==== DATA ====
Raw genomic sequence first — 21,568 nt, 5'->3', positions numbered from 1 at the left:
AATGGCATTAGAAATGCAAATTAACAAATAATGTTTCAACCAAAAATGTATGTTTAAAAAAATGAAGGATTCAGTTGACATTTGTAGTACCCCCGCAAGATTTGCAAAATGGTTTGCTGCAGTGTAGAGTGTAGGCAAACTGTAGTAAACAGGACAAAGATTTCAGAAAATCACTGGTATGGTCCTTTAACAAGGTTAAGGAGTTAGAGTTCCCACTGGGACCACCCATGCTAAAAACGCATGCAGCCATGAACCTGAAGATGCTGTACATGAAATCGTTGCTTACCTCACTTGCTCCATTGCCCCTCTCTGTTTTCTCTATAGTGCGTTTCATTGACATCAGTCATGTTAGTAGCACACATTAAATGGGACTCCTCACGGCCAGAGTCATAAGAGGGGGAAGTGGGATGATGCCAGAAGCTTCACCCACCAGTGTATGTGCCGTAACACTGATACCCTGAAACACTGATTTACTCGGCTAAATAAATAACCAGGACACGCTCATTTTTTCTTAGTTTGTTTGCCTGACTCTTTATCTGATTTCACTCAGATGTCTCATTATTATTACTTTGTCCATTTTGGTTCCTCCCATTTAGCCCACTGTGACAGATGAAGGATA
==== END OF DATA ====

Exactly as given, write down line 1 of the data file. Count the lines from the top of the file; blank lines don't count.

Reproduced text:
Raw genomic sequence first — 21,568 nt, 5'->3', positions numbered from 1 at the left: